Hong Kong property

How higher estate taxes can make Hong Kong equitable

PUBLISHED : Monday, 25 February, 2013, 12:00am
UPDATED : Monday, 25 February, 2013, 2:52am

High property prices and rents are among the major causes Hong Kong is losing its competitiveness. It makes living and doing business here harder.

Whether one is a doctor, restaurant owner or jeweller, businesses have to pass on the cost of rising rents to the customer - which goes directly into the landlord's pockets. It is clear that government policies in the past decade have mostly benefited landlords or property owners and not most of us, creating huge wealth gaps. A low tax system and Hong Kong's sacrosanct laissez-faire policy is not working for the grass roots.

We must come up with a redistribution process that transfers back to society the money that landlords and rich property owners earn. This must come in a form of an estate tax (for properties above a certain value), higher rental income tax, property inheritance tax and capital gains tax on the appreciated portion of the property.

These are not excessive measures by any means. In the United States, the estate tax has just been raised to 40 per cent from 35 per cent for properties above US$5 million in the latest "fiscal cliff" deal.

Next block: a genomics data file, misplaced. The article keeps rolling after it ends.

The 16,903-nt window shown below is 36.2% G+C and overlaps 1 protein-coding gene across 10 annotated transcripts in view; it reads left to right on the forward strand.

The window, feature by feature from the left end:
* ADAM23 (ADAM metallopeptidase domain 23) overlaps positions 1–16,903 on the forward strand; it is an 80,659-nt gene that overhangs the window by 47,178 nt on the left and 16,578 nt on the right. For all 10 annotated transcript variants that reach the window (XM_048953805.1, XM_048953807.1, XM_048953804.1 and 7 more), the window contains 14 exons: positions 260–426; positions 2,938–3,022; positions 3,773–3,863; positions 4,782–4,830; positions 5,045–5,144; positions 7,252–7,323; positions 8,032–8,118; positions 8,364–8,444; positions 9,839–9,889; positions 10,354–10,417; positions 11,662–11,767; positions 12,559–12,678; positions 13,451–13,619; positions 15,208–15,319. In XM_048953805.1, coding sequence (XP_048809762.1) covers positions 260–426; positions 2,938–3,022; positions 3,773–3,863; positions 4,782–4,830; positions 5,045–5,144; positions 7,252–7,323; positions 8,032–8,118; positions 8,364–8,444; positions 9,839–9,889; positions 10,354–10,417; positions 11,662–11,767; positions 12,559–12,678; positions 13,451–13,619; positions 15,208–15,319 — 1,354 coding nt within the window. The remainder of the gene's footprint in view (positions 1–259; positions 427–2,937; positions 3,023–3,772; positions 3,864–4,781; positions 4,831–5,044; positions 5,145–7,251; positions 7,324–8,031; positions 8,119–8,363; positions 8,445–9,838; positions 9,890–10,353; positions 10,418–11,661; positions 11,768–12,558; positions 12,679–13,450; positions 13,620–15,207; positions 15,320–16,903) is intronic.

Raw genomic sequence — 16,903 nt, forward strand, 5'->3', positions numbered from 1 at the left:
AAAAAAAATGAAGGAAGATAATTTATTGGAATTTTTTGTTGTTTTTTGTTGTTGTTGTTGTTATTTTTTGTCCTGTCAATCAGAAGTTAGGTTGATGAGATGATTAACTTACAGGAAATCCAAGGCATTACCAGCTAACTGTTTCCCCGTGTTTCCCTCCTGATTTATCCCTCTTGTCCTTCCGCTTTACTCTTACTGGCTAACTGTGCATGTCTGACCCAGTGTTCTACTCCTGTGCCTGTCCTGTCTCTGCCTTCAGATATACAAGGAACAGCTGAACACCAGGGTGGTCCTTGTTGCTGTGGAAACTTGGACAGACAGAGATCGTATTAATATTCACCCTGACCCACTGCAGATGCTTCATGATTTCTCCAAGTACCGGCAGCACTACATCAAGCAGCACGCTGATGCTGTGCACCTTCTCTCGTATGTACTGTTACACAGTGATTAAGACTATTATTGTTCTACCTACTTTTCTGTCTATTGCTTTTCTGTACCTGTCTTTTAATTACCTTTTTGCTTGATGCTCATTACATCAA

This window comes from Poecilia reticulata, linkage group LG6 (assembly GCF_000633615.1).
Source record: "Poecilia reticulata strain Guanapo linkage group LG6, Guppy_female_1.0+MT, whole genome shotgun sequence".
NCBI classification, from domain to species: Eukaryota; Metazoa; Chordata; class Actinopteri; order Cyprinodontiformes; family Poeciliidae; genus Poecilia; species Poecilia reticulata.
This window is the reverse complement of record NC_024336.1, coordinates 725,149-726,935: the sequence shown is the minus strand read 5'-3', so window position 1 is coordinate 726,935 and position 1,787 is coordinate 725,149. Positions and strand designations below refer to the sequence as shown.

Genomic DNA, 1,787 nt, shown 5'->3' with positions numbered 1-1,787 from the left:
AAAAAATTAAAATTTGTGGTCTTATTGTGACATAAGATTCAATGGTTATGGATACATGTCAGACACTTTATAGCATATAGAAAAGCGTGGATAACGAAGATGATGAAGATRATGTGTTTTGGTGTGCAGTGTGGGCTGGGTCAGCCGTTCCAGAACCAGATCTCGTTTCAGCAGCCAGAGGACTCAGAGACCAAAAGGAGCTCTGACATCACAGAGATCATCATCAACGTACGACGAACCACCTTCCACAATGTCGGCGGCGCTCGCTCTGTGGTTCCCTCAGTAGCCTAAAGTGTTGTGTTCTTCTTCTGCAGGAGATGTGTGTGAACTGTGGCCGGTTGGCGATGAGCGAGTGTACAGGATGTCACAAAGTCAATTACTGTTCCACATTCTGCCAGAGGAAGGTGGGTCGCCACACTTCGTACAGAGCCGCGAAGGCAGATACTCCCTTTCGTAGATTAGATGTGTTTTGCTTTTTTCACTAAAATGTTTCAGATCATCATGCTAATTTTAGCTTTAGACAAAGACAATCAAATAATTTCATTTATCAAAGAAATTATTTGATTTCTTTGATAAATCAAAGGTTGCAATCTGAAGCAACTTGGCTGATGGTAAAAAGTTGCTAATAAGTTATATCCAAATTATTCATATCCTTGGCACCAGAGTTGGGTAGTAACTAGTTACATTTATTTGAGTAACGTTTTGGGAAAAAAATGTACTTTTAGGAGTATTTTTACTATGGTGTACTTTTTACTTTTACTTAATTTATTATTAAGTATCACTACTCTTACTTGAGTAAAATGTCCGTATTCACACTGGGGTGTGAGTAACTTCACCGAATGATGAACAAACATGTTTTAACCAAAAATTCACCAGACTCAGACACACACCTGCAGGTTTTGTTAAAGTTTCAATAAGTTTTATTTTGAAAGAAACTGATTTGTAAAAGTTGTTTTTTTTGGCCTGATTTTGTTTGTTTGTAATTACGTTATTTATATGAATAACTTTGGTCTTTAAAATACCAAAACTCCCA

The US Congress is often split over taxation issues, while in Hong Kong, political groups squabble over problems such as democracy or the chief executive's integrity, but offer few solutions.

Developed, democratic nations have higher taxes, especially on property. This revenue funds education, health care and other social securities for the needy.

We blame other macroeconomic factors such as low interest rates from the dollar peg, the world economy, the threat of rich mainland property speculators, and even the lack of land (although Hong Kong is nearly two times the size of Singapore), or even property hegemony by developers. But have we taken enough corrective action to deal with this?

Our current taxation system is rather flat or regressive, favouring the rich.

American jurist Oliver Wendell Holmes Jnr said, "Taxes are the price we pay for a civilised society." Are we on a par with the Nordic/Scandinavian countries, America or Japan that have higher taxes, or do we belong to the group of rogue, offshore, low-tax heaven economies where money launderers and tax evaders go?

Cage homes, subdivided flats and an average Hongkonger needing to work 13.5 years to buy an average home here is not synonymous with a democratic, developed and civilised society. We must reform our whole tax system, especially taxes on property ownership.

Bernard Lee, Tsuen Wan